Phill Cassey, University of Adelaide and Daniel Hanley, Long Island University Post
Birds lay eggs with a huge variety of colours and patterns, from immaculate white to a range of blue-greens and reddish browns.
The need to conceal eggs from predators is one factor that gives rise to all kinds of camouflaged and hard-to-spot appearances.
Yet our research, published today in Nature Ecology & Evolution, shows that climate is even more important.
Dark colours play a crucial role in regulating temperatures in many biological systems. This is particularly common for animals like reptiles, which rely on environmental sources of heat to keep themselves warm.
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Darker colours absorb more heat from sunlight, and animals with these colours are more commonly found in colder climates with less sunlight. This broad pattern is known as Bogert’s rule.
Birds’ eggs are useful for studying this pattern because the developing embryo can only survive in a narrow range of temperatures. But eggs cannot regulate their own temperature and, in most cases, the parent does it by sitting atop the clutch of eggs.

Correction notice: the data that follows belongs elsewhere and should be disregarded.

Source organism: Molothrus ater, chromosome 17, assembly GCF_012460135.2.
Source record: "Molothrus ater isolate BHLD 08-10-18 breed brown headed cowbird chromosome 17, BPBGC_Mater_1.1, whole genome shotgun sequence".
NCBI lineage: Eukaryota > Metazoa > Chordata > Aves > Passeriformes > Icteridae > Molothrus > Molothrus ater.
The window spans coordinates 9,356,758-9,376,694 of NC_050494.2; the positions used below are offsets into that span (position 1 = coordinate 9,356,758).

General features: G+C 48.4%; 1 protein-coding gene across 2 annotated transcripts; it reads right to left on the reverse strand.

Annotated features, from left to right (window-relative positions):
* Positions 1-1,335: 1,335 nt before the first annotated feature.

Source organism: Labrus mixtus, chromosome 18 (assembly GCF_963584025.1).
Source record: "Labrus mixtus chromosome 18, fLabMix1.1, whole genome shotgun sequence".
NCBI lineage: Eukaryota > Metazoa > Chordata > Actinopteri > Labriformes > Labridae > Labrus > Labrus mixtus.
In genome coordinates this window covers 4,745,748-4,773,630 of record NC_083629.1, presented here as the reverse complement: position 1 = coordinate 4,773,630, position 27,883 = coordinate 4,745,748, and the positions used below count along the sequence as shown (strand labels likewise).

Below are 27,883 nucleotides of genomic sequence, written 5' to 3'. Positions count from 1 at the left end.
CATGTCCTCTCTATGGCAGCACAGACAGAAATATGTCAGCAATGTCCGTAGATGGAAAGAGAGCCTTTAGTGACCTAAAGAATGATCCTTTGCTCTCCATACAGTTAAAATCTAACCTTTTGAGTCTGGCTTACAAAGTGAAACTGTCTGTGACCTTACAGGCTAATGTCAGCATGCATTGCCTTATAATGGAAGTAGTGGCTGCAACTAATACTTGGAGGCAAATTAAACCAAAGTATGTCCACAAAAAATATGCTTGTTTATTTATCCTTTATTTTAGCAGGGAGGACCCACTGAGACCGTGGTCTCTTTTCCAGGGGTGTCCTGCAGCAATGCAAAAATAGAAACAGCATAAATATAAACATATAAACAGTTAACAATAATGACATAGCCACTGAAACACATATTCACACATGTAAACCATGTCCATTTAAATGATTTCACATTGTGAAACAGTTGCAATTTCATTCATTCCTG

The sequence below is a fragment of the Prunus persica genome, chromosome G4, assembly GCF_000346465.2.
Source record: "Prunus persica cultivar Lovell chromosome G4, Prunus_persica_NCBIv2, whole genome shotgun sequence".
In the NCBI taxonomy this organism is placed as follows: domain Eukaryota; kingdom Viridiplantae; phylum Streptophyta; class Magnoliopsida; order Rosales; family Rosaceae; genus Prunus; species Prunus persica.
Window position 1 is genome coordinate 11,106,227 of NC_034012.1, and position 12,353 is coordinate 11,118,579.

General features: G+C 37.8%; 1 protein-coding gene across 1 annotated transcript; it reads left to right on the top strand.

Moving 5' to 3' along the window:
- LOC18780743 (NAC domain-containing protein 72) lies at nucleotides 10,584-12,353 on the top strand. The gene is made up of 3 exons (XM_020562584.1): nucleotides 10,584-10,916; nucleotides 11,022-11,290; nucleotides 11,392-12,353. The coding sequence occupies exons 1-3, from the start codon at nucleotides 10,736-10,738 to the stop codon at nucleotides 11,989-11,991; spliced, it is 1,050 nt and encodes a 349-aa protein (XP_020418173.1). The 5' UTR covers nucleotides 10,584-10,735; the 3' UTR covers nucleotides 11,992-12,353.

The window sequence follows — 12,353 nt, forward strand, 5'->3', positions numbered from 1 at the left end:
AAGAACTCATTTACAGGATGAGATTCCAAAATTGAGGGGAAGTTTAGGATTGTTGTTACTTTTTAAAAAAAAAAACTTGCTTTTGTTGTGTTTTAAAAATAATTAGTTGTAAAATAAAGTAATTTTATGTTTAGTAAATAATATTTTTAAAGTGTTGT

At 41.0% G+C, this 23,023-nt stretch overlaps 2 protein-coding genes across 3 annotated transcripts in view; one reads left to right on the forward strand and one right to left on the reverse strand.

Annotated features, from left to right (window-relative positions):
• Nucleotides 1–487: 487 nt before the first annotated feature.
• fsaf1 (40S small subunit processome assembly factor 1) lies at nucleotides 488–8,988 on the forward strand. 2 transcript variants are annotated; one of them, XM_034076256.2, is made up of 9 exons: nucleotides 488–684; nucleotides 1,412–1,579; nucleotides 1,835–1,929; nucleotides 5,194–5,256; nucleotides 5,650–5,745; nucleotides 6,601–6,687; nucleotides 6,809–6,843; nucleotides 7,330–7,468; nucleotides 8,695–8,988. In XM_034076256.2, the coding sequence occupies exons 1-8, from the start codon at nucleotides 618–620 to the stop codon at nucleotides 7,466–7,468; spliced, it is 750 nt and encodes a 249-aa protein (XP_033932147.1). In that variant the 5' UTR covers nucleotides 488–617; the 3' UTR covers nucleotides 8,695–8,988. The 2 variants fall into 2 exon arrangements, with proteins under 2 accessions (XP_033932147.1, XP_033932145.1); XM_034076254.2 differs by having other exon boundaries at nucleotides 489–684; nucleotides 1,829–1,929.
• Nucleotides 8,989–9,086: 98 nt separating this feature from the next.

In colder environments, where the risk of predators is lower and the risk of chilling in cold temperatures is greater, parents spend less time away from the nest.
We predicted that if eggshell colour does play an important role in regulating the temperature of the embryo, birds living in colder environments should have darker eggs.
To test the prediction, we measured eggshell brightness and colour for 634 species of birds. That’s more than 5% of all bird species, representing 36 of the 40 large groups of species called orders.
We mapped these within each species’ breeding range and found that eggs in the coldest environments (those with the least sunlight) were significantly darker. This was true for all nest types.
We also conducted experiments using domestic chicken eggs to confirm that darker eggshells heated up more rapidly and maintained their incubation temperatures for longer than white eggshells.
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Our results show that darker eggshells are found in places with less sunlight and lower temperatures, and that these darker colours may help keep the developing embryo warm.
How future climate change will affect eggshell appearance, as well as the timing of reproduction and incubation behaviour, will be an important and fruitful avenue for future research.
Phill Cassey, Assoc Prof in Invasion Biogeography and Biosecurity, University of Adelaide and Daniel Hanley, Assistant Professor, Long Island University Post
This article is republished from The Conversation under a Creative Commons license. Read the original article.